Marcan priority was first proposed in the 1830s, whereas Tischendorf (at least according to his version of the story) located Sinaiticus at St. Catherine's Monastery piecemeal between 1844 and 1859. Syriacus was located in 1892 by Agnes Smith Lewis and her sister Margaret Dunlop Gibson. The discovery of Marcan priority had nothing to do with Tischendorf and progress on the Synoptic problem was not based on study of Sinaiticus or Syriacus. See Stephen Carlson's Synoptic Problem FAQ and Two-Source Hypothesis website for specifics on the history of research.
Von Tischendorf presented the Syrian codex to then Czar of Russia Alexander II. After Tischendorf's death in 1917, however, the Russian revolution in the same year resulted in financial problems for Russia which caused the precious bible, consisting of 346 folia and a small fragment, to be sold to the British Museum for the then enormous sum of GBP100,000. Little wonder that the monks were subsequently reluctant to let anyone gain access to their library. They have been suspicious of scholars who wish to carry out research in their archives ever since -- even if they hold the highest credentials.

This is Codex Sinaiticus again. Tischedorf died in 1874. At least some of the Codex remains in St. Petersburg.

Then a few paragraphs down:
Among the greatest treasures is Mt Sinai Arabic Codex 151, which is probably the oldest Arabic translation of the Bible from its original Aramaic -- the language in common use for 1,000 years.

It's misleading to say "from its original Aramaic." Only a few chapters of the Bible in Daniel and Ezra (and one verse in Jeremiah) were originally written in Aramaic. I think what she's trying to say is that this Arabic Bible was translated from a Syriac version, as was most literature translated into Arabic.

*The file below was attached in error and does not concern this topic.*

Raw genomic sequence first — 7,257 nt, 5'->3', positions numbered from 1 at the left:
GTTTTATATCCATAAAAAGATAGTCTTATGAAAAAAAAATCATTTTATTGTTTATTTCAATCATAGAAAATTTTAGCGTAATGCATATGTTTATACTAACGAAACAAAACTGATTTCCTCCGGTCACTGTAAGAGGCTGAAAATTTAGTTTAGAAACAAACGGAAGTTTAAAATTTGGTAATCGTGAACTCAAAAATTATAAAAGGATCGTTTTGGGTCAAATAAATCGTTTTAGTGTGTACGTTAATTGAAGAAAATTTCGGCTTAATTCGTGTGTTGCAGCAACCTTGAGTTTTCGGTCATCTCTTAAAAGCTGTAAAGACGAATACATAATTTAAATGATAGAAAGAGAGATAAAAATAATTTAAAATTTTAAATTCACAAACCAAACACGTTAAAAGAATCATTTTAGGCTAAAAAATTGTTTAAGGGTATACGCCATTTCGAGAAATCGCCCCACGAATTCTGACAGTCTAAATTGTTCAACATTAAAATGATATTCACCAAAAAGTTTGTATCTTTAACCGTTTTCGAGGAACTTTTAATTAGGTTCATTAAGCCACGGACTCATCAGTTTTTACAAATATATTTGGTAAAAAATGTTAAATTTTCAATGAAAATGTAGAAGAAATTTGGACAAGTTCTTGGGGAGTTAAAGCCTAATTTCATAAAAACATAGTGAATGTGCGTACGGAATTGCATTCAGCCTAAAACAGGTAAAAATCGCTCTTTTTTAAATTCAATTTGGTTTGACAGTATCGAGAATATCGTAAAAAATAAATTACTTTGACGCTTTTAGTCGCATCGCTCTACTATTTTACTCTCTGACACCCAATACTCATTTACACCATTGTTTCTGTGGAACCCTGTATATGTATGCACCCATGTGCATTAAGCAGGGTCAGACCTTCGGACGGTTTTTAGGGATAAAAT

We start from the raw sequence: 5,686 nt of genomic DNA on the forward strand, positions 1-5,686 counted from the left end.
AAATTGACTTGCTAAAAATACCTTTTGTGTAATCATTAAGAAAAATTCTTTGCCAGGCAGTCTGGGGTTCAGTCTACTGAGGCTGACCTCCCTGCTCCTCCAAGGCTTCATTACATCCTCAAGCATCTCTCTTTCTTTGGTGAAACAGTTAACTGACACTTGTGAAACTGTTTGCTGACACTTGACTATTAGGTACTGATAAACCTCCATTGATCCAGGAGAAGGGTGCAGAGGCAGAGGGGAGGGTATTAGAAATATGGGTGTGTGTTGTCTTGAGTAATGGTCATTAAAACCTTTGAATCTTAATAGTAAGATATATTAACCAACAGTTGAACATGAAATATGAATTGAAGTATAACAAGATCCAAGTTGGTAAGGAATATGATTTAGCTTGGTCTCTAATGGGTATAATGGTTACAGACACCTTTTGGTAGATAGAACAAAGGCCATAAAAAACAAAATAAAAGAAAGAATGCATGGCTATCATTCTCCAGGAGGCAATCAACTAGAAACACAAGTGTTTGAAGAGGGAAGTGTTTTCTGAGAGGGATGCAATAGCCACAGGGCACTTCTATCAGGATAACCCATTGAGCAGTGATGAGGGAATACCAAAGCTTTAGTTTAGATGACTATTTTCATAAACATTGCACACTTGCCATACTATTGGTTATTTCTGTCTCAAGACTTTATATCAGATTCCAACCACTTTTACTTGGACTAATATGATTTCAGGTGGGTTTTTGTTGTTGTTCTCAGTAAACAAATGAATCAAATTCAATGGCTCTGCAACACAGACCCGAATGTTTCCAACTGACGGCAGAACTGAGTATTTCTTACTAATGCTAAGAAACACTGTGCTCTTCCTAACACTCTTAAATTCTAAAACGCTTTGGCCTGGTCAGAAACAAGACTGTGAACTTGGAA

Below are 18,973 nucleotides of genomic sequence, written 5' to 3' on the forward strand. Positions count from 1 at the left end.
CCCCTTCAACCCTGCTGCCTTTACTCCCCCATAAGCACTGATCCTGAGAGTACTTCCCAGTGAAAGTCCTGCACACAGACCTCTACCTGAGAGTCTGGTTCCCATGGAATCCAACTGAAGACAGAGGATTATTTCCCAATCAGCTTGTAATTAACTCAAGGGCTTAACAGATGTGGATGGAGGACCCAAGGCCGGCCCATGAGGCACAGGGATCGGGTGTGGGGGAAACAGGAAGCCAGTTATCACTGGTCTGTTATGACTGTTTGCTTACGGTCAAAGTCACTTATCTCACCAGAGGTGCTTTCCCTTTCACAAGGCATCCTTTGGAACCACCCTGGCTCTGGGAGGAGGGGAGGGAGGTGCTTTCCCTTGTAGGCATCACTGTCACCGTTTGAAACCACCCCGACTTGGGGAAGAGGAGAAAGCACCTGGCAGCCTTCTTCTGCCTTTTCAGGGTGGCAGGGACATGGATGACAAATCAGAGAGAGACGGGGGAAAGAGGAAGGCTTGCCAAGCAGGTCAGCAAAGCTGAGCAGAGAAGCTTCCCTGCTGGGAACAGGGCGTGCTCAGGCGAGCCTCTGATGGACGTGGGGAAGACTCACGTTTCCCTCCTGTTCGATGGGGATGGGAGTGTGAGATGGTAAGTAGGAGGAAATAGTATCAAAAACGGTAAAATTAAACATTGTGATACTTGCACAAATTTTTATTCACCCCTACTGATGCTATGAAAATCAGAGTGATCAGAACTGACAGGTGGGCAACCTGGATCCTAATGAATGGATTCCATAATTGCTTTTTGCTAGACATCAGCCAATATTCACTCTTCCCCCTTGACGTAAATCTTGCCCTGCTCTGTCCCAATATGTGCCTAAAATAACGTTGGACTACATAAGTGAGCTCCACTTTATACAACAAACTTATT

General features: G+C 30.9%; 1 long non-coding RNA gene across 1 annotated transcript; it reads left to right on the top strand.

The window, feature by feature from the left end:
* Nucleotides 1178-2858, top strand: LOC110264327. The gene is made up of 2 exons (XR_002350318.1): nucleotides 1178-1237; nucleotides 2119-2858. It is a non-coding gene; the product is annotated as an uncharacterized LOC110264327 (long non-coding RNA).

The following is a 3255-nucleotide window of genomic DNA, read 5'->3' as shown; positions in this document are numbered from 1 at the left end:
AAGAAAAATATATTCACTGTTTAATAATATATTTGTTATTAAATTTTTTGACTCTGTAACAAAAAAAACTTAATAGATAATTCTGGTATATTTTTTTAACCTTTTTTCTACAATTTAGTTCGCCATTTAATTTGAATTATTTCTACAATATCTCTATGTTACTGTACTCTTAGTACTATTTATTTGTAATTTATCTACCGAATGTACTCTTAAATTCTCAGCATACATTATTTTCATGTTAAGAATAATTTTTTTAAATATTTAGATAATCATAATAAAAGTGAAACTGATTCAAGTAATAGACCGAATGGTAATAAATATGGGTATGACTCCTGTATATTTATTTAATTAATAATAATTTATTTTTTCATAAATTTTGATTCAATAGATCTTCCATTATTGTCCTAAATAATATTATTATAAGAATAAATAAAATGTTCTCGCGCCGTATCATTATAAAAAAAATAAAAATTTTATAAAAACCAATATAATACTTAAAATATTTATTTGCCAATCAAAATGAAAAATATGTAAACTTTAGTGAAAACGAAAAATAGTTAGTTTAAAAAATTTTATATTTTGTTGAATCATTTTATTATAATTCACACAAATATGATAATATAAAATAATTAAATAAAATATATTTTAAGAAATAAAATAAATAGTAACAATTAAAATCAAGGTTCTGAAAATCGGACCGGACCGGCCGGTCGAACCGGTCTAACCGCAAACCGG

A little farther down, on the room full of manuscripts rediscovered in 1975:
The horde included ancient biblical texts and other documents, as well as Greek texts in uncial script which shed new light on the history of Greek writing. To their delight the monks recognised some dozen leaves of their sacred Syrian Codex; today the 53 leaves originally purloined by von Tischendorf are preserved in Leipzig, 346 leaves and a fragment are in the British Museum, and the dozen newly-discovered leaves remain at St Catherine's.

This is Codex Siniaticus again. And, again, some material (I don't know how much) remains in St. Petersburg.

The main points of the article -- that St. Catherine's is an incredibly important repository of manuscripts and that the new work on documenting the collections is a good thing -- are correct. But it's a pity that the piece was otherwise so carelessly researched. I thought Jill Kamil was more on top of things than that. I hope next time she deals with New Testament manuscripts and research she'll start by having a look at Mark Goodacre's New Testament Gateway.

UPDATE (3 December): Peter Head comments at Evangelical Textual Criticism.